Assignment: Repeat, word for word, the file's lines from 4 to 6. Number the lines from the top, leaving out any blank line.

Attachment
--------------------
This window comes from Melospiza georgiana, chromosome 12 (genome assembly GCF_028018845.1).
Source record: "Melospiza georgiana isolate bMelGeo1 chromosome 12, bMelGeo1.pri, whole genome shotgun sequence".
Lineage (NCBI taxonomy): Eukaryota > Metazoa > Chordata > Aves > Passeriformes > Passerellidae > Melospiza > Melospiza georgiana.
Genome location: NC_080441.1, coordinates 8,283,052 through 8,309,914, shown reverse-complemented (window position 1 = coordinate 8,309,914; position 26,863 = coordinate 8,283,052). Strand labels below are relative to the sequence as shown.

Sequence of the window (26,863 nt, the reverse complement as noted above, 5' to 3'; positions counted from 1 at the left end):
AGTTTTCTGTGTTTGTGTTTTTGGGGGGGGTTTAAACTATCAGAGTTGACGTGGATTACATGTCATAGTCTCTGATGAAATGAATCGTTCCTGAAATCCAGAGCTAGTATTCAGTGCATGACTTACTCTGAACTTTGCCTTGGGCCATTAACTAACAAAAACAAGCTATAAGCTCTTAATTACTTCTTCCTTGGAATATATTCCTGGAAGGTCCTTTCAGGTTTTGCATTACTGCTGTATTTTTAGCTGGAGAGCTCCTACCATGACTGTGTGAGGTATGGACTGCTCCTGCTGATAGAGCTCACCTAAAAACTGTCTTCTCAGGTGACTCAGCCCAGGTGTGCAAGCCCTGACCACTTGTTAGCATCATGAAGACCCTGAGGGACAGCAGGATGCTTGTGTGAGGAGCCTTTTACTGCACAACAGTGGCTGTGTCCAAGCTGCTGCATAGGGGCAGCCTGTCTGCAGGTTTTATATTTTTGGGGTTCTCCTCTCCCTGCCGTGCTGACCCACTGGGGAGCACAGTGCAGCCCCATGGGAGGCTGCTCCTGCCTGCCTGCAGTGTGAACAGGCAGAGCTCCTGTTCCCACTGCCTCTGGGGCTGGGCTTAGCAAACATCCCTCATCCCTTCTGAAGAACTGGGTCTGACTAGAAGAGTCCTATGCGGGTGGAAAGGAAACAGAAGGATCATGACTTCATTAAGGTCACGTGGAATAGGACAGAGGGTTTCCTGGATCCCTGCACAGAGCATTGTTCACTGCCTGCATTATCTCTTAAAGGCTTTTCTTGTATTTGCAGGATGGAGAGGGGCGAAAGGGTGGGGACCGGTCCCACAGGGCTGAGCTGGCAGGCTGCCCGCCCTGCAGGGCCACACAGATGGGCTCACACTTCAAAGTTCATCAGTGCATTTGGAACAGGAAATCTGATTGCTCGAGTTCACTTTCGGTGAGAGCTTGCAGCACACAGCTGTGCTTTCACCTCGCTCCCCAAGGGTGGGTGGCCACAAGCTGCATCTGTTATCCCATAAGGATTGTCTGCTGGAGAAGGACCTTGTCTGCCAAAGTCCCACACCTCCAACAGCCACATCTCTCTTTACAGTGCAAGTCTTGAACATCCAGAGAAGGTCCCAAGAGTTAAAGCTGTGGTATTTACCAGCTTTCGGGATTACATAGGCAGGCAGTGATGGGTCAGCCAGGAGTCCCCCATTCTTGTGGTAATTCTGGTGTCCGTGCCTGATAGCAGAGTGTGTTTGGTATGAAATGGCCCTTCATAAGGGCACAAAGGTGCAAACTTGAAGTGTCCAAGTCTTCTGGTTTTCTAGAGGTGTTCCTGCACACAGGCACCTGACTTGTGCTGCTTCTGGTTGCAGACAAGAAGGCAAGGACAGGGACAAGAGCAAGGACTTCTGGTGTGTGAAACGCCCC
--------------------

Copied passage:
Genome location: NC_080441.1, coordinates 8,283,052 through 8,309,914, shown reverse-complemented (window position 1 = coordinate 8,309,914; position 26,863 = coordinate 8,283,052). Strand labels below are relative to the sequence as shown.

Sequence of the window (26,863 nt, the reverse complement as noted above, 5' to 3'; positions counted from 1 at the left end):
AGTTTTCTGTGTTTGTGTTTTTGGGGGGGGTTTAAACTATCAGAGTTGACGTGGATTACATGTCATAGTCTCTGATGAAATGAATCGTTCCTGAAATCCAGAGCTAGTATTCAGTGCATGACTTACTCTGAACTTTGCCTTGGGCCATTAACTAACAAAAACAAGCTATAAGCTCTTAATTACTTCTTCCTTGGAATATATTCCTGGAAGGTCCTTTCAGGTTTTGCATTACTGCTGTATTTTTAGCTGGAGAGCTCCTACCATGACTGTGTGAGGTATGGACTGCTCCTGCTGATAGAGCTCACCTAAAAACTGTCTTCTCAGGTGACTCAGCCCAGGTGTGCAAGCCCTGACCACTTGTTAGCATCATGAAGACCCTGAGGGACAGCAGGATGCTTGTGTGAGGAGCCTTTTACTGCACAACAGTGGCTGTGTCCAAGCTGCTGCATAGGGGCAGCCTGTCTGCAGGTTTTATATTTTTGGGGTTCTCCTCTCCCTGCCGTGCTGACCCACTGGGGAGCACAGTGCAGCCCCATGGGAGGCTGCTCCTGCCTGCCTGCAGTGTGAACAGGCAGAGCTCCTGTTCCCACTGCCTCTGGGGCTGGGCTTAGCAAACATCCCTCATCCCTTCTGAAGAACTGGGTCTGACTAGAAGAGTCCTATGCGGGTGGAAAGGAAACAGAAGGATCATGACTTCATTAAGGTCACGTGGAATAGGACAGAGGGTTTCCTGGATCCCTGCACAGAGCATTGTTCACTGCCTGCATTATCTCTTAAAGGCTTTTCTTGTATTTGCAGGATGGAGAGGGGCGAAAGGGTGGGGACCGGTCCCACAGGGCTGAGCTGGCAGGCTGCCCGCCCTGCAGGGCCACACAGATGGGCTCACACTTCAAAGTTCATCAGTGCATTTGGAACAGGAAATCTGATTGCTCGAGTTCACTTTCGGTGAGAGCTTGCAGCACACAGCTGTGCTTTCACCTCGCTCCCCAAGGGTGGGTGGCCACAAGCTGCATCTGTTATCCCATAAGGATTGTCTGCTGGAGAAGGACCTTGTCTGCCAAAGTCCCACACCTCCAACAGCCACATCTCTCTTTACAGTGCAAGTCTTGAACATCCAGAGAAGGTCCCAAGAGTTAAAGCTGTGGTATTTACCAGCTTTCGGGATTACATAGGCAGGCAGTGATGGGTCAGCCAGGAGTCCCCCATTCTTGTGGTAATTCTGGTGTCCGTGCCTGATAGCAGAGTGTGTTTGGTATGAAATGGCCCTTCATAAGGGCACAAAGGTGCAAACTTGAAGTGTCCAAGTCTTCTGGTTTTCTAGAGGTGTTCCTGCACACAGGCACCTGACTTGTGCTGCTTCTGGTTGCAGACAAGAAGGCAAGGACAGGGACAAGAGCAAGGACTTCTGGTGTGTGAAACGCCCC